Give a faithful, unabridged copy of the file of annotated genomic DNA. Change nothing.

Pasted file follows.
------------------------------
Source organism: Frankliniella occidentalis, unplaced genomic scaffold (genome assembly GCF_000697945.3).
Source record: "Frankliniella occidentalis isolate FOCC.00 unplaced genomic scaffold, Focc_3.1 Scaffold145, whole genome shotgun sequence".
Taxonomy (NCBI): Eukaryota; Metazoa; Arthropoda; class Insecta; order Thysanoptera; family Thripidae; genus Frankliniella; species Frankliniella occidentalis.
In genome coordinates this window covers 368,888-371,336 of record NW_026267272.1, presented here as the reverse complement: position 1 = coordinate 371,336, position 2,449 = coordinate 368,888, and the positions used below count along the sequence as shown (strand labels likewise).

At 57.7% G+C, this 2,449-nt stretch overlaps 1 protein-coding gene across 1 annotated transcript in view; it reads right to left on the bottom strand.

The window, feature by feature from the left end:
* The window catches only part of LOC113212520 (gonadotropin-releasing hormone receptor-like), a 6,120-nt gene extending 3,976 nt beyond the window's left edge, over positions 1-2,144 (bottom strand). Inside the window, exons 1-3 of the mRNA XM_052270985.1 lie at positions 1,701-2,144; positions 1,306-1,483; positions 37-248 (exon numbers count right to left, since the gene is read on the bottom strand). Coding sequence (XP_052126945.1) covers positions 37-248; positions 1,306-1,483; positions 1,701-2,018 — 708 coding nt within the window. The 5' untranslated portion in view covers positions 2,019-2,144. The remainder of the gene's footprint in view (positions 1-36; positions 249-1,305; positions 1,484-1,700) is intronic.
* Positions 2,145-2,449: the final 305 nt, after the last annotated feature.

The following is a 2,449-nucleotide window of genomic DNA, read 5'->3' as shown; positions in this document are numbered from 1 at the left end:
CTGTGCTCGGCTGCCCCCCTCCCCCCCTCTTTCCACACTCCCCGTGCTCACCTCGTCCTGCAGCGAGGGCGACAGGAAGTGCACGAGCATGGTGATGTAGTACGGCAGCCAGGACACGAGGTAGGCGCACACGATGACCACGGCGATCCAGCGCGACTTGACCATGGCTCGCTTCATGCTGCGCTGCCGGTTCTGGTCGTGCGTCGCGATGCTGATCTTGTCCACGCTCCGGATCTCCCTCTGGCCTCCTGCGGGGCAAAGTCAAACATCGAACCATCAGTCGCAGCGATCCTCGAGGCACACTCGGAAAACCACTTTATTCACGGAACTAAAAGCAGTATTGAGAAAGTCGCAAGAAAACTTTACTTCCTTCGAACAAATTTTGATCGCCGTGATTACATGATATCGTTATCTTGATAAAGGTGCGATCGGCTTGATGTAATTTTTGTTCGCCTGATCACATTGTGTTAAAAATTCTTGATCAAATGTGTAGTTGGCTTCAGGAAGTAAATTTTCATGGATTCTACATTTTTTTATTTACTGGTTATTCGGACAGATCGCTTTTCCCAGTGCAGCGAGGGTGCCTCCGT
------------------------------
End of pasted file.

Source organism: Frankliniella occidentalis, unplaced genomic scaffold (genome assembly GCF_000697945.3).
Source record: "Frankliniella occidentalis isolate FOCC.00 unplaced genomic scaffold, Focc_3.1 Scaffold145, whole genome shotgun sequence".
Taxonomy (NCBI): Eukaryota; Metazoa; Arthropoda; class Insecta; order Thysanoptera; family Thripidae; genus Frankliniella; species Frankliniella occidentalis.
In genome coordinates this window covers 368,888-371,336 of record NW_026267272.1, presented here as the reverse complement: position 1 = coordinate 371,336, position 2,449 = coordinate 368,888, and the positions used below count along the sequence as shown (strand labels likewise).

At 57.7% G+C, this 2,449-nt stretch overlaps 1 protein-coding gene across 1 annotated transcript in view; it reads right to left on the bottom strand.

The window, feature by feature from the left end:
* The window catches only part of LOC113212520 (gonadotropin-releasing hormone receptor-like), a 6,120-nt gene extending 3,976 nt beyond the window's left edge, over positions 1-2,144 (bottom strand). Inside the window, exons 1-3 of the mRNA XM_052270985.1 lie at positions 1,701-2,144; positions 1,306-1,483; positions 37-248 (exon numbers count right to left, since the gene is read on the bottom strand). Coding sequence (XP_052126945.1) covers positions 37-248; positions 1,306-1,483; positions 1,701-2,018 — 708 coding nt within the window. The 5' untranslated portion in view covers positions 2,019-2,144. The remainder of the gene's footprint in view (positions 1-36; positions 249-1,305; positions 1,484-1,700) is intronic.
* Positions 2,145-2,449: the final 305 nt, after the last annotated feature.

The following is a 2,449-nucleotide window of genomic DNA, read 5'->3' as shown; positions in this document are numbered from 1 at the left end:
CTGTGCTCGGCTGCCCCCCTCCCCCCCTCTTTCCACACTCCCCGTGCTCACCTCGTCCTGCAGCGAGGGCGACAGGAAGTGCACGAGCATGGTGATGTAGTACGGCAGCCAGGACACGAGGTAGGCGCACACGATGACCACGGCGATCCAGCGCGACTTGACCATGGCTCGCTTCATGCTGCGCTGCCGGTTCTGGTCGTGCGTCGCGATGCTGATCTTGTCCACGCTCCGGATCTCCCTCTGGCCTCCTGCGGGGCAAAGTCAAACATCGAACCATCAGTCGCAGCGATCCTCGAGGCACACTCGGAAAACCACTTTATTCACGGAACTAAAAGCAGTATTGAGAAAGTCGCAAGAAAACTTTACTTCCTTCGAACAAATTTTGATCGCCGTGATTACATGATATCGTTATCTTGATAAAGGTGCGATCGGCTTGATGTAATTTTTGTTCGCCTGATCACATTGTGTTAAAAATTCTTGATCAAATGTGTAGTTGGCTTCAGGAAGTAAATTTTCATGGATTCTACATTTTTTTATTTACTGGTTATTCGGACAGATCGCTTTTCCCAGTGCAGCGAGGGTGCCTCCGT